Dismiss Notice
Join Physics Forums Today!
The friendliest, high quality science and math community on the planet! Everyone who loves science is here!

Help me please

  1. Apr 14, 2004 #1

    xt

    User Avatar

    I got this two problems, I can't figure them out...

    A bookshelf contains m different books and n copies of each. How many different selections can be made from them?

    and

    In how many different ways can four letters be posted in four envelopes so that no one receives the correct letter?
     
  2. jcsd
  3. Apr 14, 2004 #2
    for the first question maybe it is:
    m*(m+n)

    but i only checked it for two specific cases.


    edit:
    after checking again i think the answer should be:
    if m>n than S=m*(n+m)
    if m<n than S=n*(n+m)
     
    Last edited: Apr 15, 2004
  4. Apr 14, 2004 #3

    matt grime

    User Avatar
    Science Advisor
    Homework Helper

    If n=1, then the answer ought to be 2^m, so which examples did you check?
     
  5. Apr 14, 2004 #4

    pig

    User Avatar

    1. For each book, you can take 0 of that book, or 1 of that book, ..., or n of that book. That is (n+1) possibilities. Since we have m books, the formula is (n+1)(n+1)(n+1)...(n+1) m times, or (n+1)^m.

    One of the possibilities is that we select 0 of every book, so if "none of the books" is not a valid selection, then it is (n+1)^m - 1.
     
    Last edited: Apr 14, 2004
  6. Apr 15, 2004 #5
    i didnt try it for n=1.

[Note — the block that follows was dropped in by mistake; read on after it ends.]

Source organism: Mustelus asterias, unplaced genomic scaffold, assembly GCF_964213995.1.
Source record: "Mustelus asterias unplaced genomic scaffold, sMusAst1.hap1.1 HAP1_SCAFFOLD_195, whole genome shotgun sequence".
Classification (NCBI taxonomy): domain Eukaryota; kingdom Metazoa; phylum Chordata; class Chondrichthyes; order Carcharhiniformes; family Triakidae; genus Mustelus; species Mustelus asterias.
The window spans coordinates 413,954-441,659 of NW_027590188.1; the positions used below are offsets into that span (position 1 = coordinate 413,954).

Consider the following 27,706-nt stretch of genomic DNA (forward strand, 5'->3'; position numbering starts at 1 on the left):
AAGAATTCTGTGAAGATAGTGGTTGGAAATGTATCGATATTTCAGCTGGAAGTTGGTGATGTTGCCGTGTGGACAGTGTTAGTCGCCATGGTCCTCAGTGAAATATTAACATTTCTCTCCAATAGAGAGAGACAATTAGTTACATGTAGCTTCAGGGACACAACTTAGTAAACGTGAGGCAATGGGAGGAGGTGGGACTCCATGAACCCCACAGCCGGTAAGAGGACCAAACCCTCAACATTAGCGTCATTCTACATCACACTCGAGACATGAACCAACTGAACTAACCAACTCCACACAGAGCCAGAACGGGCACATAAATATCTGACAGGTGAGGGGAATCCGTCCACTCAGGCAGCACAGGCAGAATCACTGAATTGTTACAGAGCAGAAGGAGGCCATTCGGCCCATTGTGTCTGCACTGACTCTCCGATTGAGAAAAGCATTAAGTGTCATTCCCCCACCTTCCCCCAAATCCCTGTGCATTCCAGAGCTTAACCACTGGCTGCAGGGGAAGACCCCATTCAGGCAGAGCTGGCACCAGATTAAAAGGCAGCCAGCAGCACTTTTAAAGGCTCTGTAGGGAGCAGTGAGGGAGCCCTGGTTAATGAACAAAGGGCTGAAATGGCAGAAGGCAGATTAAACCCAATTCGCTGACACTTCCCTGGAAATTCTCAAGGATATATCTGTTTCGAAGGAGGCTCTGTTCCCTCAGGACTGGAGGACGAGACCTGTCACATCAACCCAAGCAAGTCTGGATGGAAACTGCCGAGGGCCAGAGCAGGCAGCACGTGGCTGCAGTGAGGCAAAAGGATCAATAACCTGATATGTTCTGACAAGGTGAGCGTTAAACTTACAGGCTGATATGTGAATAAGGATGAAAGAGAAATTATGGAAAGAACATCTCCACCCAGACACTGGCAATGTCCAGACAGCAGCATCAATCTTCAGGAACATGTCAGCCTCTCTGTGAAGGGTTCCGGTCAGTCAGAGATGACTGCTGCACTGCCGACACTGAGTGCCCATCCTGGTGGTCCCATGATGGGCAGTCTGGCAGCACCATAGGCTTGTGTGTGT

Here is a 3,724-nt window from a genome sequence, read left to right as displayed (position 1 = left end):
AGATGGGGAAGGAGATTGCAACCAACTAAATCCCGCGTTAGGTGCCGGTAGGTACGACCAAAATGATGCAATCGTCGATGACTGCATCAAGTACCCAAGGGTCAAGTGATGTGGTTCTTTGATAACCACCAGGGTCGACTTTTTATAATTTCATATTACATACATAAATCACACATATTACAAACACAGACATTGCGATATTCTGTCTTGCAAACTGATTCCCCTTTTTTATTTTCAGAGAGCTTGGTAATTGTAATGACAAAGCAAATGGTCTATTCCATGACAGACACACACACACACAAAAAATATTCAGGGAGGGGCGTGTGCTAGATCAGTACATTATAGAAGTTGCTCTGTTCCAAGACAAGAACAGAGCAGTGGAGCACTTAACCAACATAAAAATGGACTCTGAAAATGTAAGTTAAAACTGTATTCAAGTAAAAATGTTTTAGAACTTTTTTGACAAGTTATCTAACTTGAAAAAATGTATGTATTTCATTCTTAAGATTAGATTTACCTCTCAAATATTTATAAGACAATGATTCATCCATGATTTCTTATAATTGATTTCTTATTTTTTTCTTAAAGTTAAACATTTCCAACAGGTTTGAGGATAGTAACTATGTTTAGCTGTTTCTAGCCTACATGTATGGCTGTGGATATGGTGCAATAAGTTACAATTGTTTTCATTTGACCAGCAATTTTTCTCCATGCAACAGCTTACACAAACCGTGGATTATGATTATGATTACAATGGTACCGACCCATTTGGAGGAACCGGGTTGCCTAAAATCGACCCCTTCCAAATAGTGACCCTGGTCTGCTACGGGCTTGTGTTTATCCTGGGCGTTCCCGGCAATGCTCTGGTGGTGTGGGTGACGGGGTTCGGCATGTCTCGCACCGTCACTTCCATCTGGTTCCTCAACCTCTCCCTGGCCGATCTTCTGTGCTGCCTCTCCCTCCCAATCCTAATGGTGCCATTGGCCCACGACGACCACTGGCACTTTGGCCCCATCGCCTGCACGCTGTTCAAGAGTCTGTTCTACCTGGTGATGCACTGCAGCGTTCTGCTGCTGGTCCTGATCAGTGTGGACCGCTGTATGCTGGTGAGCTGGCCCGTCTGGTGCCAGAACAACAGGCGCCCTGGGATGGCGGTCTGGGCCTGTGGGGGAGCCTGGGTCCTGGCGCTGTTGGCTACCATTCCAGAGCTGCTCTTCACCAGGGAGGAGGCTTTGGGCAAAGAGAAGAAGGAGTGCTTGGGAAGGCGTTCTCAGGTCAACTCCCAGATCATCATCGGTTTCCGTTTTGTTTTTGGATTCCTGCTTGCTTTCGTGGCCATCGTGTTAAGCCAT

the cases are:
    m=2 n=3
    and m=2 n=4
    perhaps the flaw is i should have put in the second case m different than 2.
    bougar :frown:
     
  7. Apr 15, 2004 #6
    i tried with n=1 and m=2 and here are the combinations i got:
    (1,1)
    (1,0)
    (0,1)
    if you put it in your formula it equals to 2^2=4 which is one combination more than in reality.

    (unless you include (0,0) a selection which i havent included in my two examples).
     
  8. Apr 15, 2004 #7

    matt grime

    User Avatar
    Science Advisor
    Homework Helper

    The empty selection is always a selection.

    pig's answer is correct assuming that the wording implies that picking any one of the n copies is the same event as picking any of the other of the n copies.


    The second question follows from the inc-exc principle.

    Let V_n be the event that the nth person gets the right letter, U_n the even they don't

    Then doing the event you want is the intersection of the V_i which is the complement of the union of the U_i, which can be found using inclusion exclusion
     
    Last edited: Apr 15, 2004
  9. Apr 15, 2004 #8

    xt

    User Avatar

    whats the logics behind this? why do you assume its a selection first then after the solution is done minus it off and say its not a valid selection?

    what is that? where can i learn this stuff from? elementary probability?
     
Know someone interested in this topic? Share this thread via Reddit, Google+, Twitter, or Facebook

Have something to add?



Similar Discussions: Help me please
  1. Please help me (Replies: 1)

Loading...